Architects: Impromptu Projects
- Area: 200 m²
- Year: 2015
Photographs:Zizu , Chan Hin lo
- Architects In Charge: João Ó, Rita Machado
- Organizer: BABEL
- Curators: Margarida Saraiva, José Drummond
- Technical Drawings: Impromptu Projects
- Text: BABEL, Impromptu Projects
- Country: Macao (SAR)
Text description provided by the architects. Macau Architecture Promenade (MAP) pavilion is the result of a worldwide open call for artists, launched by BABEL cultural organization. From more than 50 proposals from all over the world, BABEL has selected the large-scale architectural pavilion by Impromptu Projects (João Ó and Rita Machado).
This temporary bamboo structure attempts to address the enactment between the citizens and the urban landscape. It is our conviction, as designers and reflective practitioners that urban density does not mean living in a concrete and hard environment. We need to educate, sensitize and cultivate other forms of activating the realm of urbanity, as a way to suggest possible roles within the nature of public space.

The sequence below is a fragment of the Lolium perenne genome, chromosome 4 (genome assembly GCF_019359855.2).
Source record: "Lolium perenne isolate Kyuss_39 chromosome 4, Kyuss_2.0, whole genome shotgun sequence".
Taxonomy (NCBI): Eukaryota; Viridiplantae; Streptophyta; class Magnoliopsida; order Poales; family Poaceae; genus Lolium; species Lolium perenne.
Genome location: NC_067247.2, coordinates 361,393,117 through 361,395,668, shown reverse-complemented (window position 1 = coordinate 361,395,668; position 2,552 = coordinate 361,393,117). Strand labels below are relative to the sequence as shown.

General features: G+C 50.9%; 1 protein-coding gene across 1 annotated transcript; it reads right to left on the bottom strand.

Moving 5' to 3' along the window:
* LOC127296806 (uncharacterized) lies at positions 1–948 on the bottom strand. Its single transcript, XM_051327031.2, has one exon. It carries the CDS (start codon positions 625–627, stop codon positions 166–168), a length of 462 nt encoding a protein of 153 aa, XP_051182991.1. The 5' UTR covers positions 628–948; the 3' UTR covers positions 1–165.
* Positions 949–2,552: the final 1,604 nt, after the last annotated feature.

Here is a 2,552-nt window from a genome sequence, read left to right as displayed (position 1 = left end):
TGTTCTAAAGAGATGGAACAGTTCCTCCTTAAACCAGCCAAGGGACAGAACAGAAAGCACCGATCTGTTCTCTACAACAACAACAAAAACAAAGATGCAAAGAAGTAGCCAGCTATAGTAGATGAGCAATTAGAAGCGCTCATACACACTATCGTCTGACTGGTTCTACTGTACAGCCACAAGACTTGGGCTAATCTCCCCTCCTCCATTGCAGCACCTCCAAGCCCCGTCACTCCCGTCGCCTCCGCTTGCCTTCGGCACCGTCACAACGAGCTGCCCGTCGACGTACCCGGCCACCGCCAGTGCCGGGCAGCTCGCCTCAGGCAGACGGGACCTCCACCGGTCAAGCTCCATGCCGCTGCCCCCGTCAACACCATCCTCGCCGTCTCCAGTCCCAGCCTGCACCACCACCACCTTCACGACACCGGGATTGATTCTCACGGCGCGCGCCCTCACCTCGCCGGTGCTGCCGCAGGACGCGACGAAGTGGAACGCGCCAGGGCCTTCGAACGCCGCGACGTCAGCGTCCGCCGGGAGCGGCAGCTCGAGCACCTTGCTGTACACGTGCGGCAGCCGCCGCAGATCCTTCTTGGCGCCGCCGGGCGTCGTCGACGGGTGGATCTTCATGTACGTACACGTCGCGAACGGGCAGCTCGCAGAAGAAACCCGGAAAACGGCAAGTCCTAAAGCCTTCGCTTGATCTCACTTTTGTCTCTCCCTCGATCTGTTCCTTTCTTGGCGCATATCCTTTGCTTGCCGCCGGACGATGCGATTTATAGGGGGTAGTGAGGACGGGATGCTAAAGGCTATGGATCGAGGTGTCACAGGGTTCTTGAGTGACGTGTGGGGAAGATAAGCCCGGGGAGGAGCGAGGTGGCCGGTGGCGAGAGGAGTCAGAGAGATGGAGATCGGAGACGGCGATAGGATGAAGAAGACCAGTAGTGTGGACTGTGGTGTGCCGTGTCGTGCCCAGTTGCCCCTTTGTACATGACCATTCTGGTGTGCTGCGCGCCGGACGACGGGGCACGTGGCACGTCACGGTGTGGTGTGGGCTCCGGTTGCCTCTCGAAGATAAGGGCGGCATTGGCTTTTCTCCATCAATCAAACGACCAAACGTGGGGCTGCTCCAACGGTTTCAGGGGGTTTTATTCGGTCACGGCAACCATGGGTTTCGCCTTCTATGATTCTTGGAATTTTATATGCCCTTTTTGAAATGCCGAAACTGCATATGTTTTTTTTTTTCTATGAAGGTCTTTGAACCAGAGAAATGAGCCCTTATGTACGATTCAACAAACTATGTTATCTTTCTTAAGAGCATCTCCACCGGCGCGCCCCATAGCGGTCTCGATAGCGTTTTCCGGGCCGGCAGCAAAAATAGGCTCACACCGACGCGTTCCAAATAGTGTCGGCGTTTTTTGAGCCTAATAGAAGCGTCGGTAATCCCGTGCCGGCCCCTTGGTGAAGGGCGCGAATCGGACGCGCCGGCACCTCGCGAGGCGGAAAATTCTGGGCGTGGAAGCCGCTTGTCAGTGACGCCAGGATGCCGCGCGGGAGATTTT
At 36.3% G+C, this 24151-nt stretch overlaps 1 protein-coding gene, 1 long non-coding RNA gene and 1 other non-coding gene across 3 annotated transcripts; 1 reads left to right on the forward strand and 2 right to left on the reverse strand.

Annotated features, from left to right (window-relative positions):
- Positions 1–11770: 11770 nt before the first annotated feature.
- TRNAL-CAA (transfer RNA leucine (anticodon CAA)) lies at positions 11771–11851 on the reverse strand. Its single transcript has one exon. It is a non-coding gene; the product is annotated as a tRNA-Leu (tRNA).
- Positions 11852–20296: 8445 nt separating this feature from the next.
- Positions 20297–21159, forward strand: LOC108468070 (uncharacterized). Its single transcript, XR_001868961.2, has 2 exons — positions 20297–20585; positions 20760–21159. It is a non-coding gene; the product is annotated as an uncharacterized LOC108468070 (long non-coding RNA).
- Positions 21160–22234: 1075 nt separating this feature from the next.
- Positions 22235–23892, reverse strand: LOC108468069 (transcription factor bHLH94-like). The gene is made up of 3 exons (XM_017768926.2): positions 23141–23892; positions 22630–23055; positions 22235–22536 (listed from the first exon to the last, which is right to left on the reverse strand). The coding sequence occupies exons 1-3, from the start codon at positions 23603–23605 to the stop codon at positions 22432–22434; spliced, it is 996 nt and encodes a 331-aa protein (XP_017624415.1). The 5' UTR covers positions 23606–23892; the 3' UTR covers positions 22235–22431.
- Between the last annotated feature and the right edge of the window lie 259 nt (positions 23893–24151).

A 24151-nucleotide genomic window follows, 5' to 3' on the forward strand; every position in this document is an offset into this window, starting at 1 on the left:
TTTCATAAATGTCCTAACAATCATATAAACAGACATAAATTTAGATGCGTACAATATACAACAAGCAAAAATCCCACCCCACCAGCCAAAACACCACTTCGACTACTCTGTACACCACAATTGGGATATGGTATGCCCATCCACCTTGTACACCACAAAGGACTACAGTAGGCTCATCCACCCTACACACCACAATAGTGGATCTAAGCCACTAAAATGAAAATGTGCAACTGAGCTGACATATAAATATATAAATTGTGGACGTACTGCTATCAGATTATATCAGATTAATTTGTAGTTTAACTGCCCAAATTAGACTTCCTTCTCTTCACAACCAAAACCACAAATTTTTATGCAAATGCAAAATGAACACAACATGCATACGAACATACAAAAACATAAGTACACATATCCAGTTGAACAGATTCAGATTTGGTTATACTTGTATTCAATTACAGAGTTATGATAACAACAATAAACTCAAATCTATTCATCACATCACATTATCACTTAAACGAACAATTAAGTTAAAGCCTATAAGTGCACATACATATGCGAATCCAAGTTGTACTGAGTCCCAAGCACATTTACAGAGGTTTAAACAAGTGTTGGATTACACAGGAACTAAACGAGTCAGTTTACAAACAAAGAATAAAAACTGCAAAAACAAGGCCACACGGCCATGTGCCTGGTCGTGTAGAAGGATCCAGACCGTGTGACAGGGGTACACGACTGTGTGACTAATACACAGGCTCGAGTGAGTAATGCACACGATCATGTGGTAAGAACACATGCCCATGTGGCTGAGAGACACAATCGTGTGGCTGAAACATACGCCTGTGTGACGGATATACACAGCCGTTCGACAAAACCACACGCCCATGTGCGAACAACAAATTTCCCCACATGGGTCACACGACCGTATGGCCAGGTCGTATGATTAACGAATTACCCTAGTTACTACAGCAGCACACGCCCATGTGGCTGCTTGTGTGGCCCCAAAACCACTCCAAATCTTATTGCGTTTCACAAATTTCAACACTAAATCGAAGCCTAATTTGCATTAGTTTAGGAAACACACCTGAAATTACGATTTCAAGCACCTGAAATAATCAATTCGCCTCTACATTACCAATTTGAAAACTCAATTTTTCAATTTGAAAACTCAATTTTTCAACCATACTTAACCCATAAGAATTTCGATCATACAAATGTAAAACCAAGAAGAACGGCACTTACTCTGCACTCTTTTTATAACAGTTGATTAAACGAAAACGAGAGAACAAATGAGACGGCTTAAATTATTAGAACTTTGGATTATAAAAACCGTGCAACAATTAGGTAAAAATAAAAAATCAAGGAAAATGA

This temporary bamboo structure, entitled “Treeplets”, attempts to mimic the splendor and rarity of identical triplets in the form of three random trees, hence the word play of the title. The trees are joined together through their canopies, enabling the creation of natural archways and provide the structural solidity of the whole installation. Given its sheer size, it is a public space intervention which aims at activating the outdoor activities of the local community at various levels: